Clearly the moral and ethical arguments that opponents of the organ donation black market advance would be removed if people could harvest organs from their own clones. However, this does of course raise a whole new set of moral and ethical arguments, and an even stronger sense of outrage. But if someone is wealthy enough to have him/herself cloned for the purpose of organ donation surely this is preferable to the harm done to another person who is illegally donating an organ they would otherwise use. And given that the operation would be performed in the person’s home country it is much less likely that the operation would be botched.

As we have seen, cloning in order to get viable organs is a way of extending our lives. There are many ways in which medicine and science already help us achieve that aim. An article from Britain’s Daily Mail in 2011 discussed the claim of one scientist that the first person to live to 150 is already alive and that the first person to live to 1000 will be born in the next two decades. The former suggestion is very believable based on the fact that the record for the longest living person is 120. The second suggestion would seem a little less believable to most people. To return to cloning, it is worth mentioning the 2005 movie The Island where a community lives in a compound on an island. They all believe the rest of the world is contaminated. However, they are in fact clones, used for the purposes of human organ harvesting. As a movie it is obvious that the film makers would want to exploit the drama by evoking a sense of how terrible it is that there is a community of clones being kept for the sole purpose of organ harvesting. It is unlikely that that this scenario would seem as horrifying if there were far fewer clones (in reality few people could afford to be cloned), and if these clones were not completely isolated from society.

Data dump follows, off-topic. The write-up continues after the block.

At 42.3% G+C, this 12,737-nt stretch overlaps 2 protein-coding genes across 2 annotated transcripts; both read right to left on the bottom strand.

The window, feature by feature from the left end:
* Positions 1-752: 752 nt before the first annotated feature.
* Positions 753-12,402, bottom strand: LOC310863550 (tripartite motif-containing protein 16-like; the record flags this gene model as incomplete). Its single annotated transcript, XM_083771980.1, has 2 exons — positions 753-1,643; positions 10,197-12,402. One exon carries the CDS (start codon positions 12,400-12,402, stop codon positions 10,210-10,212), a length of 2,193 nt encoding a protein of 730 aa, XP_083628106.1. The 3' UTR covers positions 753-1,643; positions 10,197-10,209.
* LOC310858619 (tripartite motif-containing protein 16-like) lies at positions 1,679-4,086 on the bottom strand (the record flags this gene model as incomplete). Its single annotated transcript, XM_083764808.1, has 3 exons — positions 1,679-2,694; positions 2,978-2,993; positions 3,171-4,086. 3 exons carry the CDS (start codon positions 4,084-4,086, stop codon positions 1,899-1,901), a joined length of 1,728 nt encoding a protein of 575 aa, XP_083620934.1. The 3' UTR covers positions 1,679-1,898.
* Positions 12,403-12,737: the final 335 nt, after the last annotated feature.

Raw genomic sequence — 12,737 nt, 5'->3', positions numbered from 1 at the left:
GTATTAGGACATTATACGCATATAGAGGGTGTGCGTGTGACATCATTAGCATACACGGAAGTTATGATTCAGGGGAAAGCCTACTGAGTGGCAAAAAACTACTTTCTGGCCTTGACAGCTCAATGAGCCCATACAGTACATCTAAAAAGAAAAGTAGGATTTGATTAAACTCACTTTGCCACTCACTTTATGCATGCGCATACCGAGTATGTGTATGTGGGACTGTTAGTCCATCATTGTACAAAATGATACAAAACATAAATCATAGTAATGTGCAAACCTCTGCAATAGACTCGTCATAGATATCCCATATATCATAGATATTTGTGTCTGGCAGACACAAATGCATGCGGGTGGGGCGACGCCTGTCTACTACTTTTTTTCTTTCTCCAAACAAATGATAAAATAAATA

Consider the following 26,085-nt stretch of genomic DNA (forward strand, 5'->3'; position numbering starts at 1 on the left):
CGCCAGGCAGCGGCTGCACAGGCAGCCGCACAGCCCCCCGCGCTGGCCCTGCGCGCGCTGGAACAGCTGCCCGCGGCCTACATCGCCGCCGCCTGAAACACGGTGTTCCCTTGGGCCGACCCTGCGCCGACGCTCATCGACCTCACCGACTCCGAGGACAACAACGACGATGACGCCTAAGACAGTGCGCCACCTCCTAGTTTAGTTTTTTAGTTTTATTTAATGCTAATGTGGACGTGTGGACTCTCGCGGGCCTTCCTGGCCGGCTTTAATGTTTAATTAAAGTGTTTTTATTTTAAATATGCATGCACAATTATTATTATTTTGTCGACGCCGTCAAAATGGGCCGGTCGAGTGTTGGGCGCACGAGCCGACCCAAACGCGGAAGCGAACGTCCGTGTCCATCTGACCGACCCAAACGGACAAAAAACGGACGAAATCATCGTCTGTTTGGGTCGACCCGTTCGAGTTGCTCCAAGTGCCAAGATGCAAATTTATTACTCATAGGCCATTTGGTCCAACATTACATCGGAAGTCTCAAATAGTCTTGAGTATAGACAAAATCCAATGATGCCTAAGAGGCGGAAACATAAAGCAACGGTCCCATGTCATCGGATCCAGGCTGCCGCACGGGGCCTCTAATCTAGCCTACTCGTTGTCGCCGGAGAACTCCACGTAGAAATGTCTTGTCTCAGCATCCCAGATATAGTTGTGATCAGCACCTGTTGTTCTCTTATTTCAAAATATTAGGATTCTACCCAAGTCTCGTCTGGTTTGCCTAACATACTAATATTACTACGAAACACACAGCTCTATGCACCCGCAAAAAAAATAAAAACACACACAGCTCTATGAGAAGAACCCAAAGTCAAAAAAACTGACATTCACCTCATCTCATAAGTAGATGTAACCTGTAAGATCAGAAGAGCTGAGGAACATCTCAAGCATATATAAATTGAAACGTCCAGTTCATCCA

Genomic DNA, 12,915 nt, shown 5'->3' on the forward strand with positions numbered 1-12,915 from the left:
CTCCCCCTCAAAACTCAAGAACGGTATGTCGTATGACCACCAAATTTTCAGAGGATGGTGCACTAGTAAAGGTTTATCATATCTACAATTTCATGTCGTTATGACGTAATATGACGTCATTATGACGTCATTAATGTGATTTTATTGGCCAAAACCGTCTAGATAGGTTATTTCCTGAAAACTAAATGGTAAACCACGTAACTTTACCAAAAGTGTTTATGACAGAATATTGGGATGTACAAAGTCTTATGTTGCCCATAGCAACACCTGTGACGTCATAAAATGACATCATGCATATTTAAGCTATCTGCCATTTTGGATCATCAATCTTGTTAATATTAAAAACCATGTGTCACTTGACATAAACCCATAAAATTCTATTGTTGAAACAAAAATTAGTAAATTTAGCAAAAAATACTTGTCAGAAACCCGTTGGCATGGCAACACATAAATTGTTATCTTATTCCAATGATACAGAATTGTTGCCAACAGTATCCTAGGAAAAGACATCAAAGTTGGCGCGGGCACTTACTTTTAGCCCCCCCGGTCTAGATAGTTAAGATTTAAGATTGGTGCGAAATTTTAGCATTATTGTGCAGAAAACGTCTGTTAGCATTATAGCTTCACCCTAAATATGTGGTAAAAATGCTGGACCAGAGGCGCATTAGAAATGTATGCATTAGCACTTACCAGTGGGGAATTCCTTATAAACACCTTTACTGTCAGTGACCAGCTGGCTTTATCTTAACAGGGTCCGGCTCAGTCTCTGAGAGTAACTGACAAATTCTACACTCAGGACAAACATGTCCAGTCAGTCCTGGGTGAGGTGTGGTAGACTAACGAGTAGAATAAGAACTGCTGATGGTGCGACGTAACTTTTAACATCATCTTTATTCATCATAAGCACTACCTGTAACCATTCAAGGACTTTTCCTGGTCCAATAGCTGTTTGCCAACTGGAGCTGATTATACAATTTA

A number of examples since 2004 show how scientists around the world have attempted to clone humans. Although some have claimed to succeed no one has been able to prove it. One current problem with cloning which has been highlighted in other species is that often clones are not very healthy. Dolly the sheep was the only clone born alive out of a total of 277 embryos. There would be little point in humans being cloned for organs if there was no guarantee that the organs would be healthy.

Cloning humans for the purpose of harvesting organs is an idea fraught with ethical and moral questions. But the growing black market in organ donation is a problem that needs to be solved. Human cloning, if it were possible, would provide a viable solution. However, it is very important to address as many moral and ethical concerns as possible. The movie The Island, provides an example of what not to do. It would be very important for a proper discussion of the issue to take place so that moral and ethical concerns could be minimized. There certainly must be ways in which clones could exist that ensured they were not simply supplying organs to the wealthy. Human cloning has many vocal critics but will a time come when we can no longer afford to hold to such high moral standards?–soon-live-THOUSAND-claims-scientist.html